Careers in History
Though the liberal arts curriculum traditionally offers knowledge for knowledge’s sake, the study of history opens numerous opportunities in a wide range of career fields. History, as one of the cornerstones of a liberal arts education, provides its students with a greater ability to think rationally, make informed choices, identify and explain trends, and render their conclusions into well-constructed and articulate written work. Because of this training, academic institutions, government and non-governmental agencies, and, yes, even businesses actively seek out history majors as employees. A cursory glance at the Fortune 500’s academic backgrounds of the top CEO and businessmen shows that around half have liberal arts backgrounds, many of which are in history.
Examples of career tracks with a history degree:
Historian—they not only teach history in colleges and high schools, but also work for major corporations, public institutions, law firms, and large private non-profits.
Other academic fields—history undergraduates often find themselves in anthropology, sociology, political science, and other graduate fields.
Foreign service—since the study of history encourages proficiency in a foreign language as well as the knowledge of particular areas, foreign service is a natural fit for the historian. Knowing the language, culture, and history of various regions allows one to make better decisions that further US interests, while respecting host country sensibilities.
The military—Know your enemy, know your allies. Understanding your enemies’ and allies’ motivations through the knowledge of their past and cultures gives the soldier the knowledge to make better decisions regarding tactics and strategies.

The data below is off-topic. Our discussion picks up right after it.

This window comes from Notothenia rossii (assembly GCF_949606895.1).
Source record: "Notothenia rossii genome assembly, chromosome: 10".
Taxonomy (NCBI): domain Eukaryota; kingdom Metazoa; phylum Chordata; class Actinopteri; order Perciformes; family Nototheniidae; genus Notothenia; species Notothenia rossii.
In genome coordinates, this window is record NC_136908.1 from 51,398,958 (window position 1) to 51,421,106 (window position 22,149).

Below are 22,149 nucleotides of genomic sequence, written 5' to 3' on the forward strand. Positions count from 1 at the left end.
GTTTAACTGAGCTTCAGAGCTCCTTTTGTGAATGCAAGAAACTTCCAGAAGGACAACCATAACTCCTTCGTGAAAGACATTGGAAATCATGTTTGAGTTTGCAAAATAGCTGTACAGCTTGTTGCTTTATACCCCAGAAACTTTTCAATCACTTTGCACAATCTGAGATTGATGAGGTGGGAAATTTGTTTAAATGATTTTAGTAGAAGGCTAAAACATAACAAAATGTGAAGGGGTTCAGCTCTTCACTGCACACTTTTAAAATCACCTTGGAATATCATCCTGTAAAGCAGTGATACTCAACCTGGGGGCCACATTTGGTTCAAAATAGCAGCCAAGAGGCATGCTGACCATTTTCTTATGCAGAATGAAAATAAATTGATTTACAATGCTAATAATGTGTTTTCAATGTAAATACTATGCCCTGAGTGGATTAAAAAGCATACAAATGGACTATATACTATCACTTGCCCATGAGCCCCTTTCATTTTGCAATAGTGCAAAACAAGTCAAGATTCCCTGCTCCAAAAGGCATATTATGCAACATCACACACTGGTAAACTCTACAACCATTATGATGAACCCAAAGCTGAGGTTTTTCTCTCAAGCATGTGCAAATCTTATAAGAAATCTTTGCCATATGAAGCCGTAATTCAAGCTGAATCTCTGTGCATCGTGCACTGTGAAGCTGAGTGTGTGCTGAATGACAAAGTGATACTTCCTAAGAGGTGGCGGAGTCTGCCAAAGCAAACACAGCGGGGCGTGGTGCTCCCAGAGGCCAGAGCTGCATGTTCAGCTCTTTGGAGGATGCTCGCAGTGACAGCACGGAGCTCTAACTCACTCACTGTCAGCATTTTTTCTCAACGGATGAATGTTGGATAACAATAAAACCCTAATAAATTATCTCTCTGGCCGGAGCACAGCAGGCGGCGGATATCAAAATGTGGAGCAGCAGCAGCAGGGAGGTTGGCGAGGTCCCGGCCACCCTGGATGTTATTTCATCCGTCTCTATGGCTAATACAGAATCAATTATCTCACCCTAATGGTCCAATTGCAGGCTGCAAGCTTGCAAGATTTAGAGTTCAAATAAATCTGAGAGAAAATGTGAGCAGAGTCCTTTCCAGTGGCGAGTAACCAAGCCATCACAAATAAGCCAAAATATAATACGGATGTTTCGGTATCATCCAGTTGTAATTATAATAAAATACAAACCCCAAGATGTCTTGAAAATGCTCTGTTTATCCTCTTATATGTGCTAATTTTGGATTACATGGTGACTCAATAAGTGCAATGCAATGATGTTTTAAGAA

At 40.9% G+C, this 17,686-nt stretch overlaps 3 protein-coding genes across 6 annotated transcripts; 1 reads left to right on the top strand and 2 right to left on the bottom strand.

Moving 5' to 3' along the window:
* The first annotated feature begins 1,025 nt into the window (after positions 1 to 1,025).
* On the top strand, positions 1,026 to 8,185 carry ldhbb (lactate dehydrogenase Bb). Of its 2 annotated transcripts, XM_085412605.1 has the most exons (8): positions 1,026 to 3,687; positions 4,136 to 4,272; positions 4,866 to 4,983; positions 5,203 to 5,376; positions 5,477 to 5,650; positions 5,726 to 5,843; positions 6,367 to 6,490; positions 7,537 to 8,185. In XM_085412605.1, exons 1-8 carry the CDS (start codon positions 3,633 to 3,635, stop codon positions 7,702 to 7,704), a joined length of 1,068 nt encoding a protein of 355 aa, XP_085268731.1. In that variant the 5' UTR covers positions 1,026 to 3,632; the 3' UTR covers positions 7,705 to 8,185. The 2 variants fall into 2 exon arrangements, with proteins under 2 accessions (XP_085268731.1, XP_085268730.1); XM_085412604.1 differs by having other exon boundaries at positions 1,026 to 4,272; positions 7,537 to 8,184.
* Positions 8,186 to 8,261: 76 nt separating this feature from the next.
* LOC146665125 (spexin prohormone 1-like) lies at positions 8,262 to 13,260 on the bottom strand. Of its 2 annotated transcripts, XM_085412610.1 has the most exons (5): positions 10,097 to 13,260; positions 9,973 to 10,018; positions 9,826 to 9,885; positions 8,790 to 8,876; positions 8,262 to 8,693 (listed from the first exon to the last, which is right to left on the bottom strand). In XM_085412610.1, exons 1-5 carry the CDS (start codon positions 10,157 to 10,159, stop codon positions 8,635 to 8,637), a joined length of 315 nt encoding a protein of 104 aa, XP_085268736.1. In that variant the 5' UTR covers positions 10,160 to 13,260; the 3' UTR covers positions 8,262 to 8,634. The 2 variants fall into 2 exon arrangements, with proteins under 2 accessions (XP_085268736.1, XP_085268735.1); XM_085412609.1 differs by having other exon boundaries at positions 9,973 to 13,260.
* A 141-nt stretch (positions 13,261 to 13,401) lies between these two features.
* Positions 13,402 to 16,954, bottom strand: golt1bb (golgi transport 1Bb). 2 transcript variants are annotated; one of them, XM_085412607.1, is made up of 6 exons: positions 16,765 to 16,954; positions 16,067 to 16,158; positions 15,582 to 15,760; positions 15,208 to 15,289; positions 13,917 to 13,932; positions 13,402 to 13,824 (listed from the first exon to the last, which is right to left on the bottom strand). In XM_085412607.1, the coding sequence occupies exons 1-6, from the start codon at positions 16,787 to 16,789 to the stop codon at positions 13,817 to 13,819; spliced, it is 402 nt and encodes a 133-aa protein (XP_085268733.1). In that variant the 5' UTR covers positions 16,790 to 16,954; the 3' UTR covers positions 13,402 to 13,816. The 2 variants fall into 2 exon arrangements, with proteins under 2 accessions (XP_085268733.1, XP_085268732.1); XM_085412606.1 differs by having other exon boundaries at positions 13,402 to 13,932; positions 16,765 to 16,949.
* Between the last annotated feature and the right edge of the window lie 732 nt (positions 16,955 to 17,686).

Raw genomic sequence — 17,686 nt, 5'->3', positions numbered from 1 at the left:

Business—the successful businesswoman identifies and takes advantage of trends over time, accurately analyzing information that leads to more profitable and sustainable decisions. Knowing trends lessens risk.
Medicine—our department has placed two of our students in the last decade in top medical schools.
Criminal Justice and Investigation—one can more effectively utilize various databases and sources to determine what information is useful and useless. Source evaluation is one of the critical skills a history curriculum emphasizes.
Insurance—the research skills learned in a vigorous history program, such as the evaluation of appropriate, often disparate resources, allows the insurance adjustor to make sophisticated, logical, and fair cases and evaluations concerning claims and insuring decisions.
Law school—historians make up a significant number of students in law schools and successful lawyers.
Library science, information technology, and archiving—a historian’s use and mastery of these resources makes that person a natural candidate for pursuing such endeavors after graduation.
- Historic preservation
- Museum curator
- Government bureaucrat—historians are hired in various government positions, including the Treasury, State Department, Justice, Energy, and even NASA (Ashbrook was once an employee of NASA!).
- Creative Writing—one of the most popular novel genres is historical fiction and many creative writers use history in their essays and monographs.
- Politics—but why would you want to waste such a good education?